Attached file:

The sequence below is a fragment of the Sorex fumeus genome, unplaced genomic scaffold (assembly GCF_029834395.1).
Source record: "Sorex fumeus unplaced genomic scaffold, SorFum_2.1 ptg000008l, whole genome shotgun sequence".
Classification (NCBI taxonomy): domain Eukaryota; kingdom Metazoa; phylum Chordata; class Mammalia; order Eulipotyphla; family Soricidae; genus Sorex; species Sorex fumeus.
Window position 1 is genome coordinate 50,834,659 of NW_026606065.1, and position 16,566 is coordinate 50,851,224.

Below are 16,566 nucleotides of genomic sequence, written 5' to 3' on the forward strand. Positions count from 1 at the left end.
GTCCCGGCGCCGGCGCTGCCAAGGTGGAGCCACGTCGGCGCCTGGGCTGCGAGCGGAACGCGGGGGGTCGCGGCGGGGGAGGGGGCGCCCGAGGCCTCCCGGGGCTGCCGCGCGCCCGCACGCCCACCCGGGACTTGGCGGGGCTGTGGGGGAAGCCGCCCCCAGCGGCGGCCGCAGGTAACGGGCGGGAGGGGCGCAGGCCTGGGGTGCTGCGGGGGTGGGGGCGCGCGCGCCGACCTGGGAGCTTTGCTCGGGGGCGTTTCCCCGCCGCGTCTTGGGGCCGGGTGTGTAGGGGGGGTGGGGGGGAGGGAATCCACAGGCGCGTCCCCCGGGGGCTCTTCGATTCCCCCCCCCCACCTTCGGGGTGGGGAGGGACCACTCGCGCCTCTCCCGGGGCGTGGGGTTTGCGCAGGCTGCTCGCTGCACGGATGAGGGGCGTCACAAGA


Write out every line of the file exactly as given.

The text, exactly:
The sequence below is a fragment of the Sorex fumeus genome, unplaced genomic scaffold (assembly GCF_029834395.1).
Source record: "Sorex fumeus unplaced genomic scaffold, SorFum_2.1 ptg000008l, whole genome shotgun sequence".
Classification (NCBI taxonomy): domain Eukaryota; kingdom Metazoa; phylum Chordata; class Mammalia; order Eulipotyphla; family Soricidae; genus Sorex; species Sorex fumeus.
Window position 1 is genome coordinate 50,834,659 of NW_026606065.1, and position 16,566 is coordinate 50,851,224.

Below are 16,566 nucleotides of genomic sequence, written 5' to 3' on the forward strand. Positions count from 1 at the left end.
GTCCCGGCGCCGGCGCTGCCAAGGTGGAGCCACGTCGGCGCCTGGGCTGCGAGCGGAACGCGGGGGGTCGCGGCGGGGGAGGGGGCGCCCGAGGCCTCCCGGGGCTGCCGCGCGCCCGCACGCCCACCCGGGACTTGGCGGGGCTGTGGGGGAAGCCGCCCCCAGCGGCGGCCGCAGGTAACGGGCGGGAGGGGCGCAGGCCTGGGGTGCTGCGGGGGTGGGGGCGCGCGCGCCGACCTGGGAGCTTTGCTCGGGGGCGTTTCCCCGCCGCGTCTTGGGGCCGGGTGTGTAGGGGGGGTGGGGGGGAGGGAATCCACAGGCGCGTCCCCCGGGGGCTCTTCGATTCCCCCCCCCCACCTTCGGGGTGGGGAGGGACCACTCGCGCCTCTCCCGGGGCGTGGGGTTTGCGCAGGCTGCTCGCTGCACGGATGAGGGGCGTCACAAGA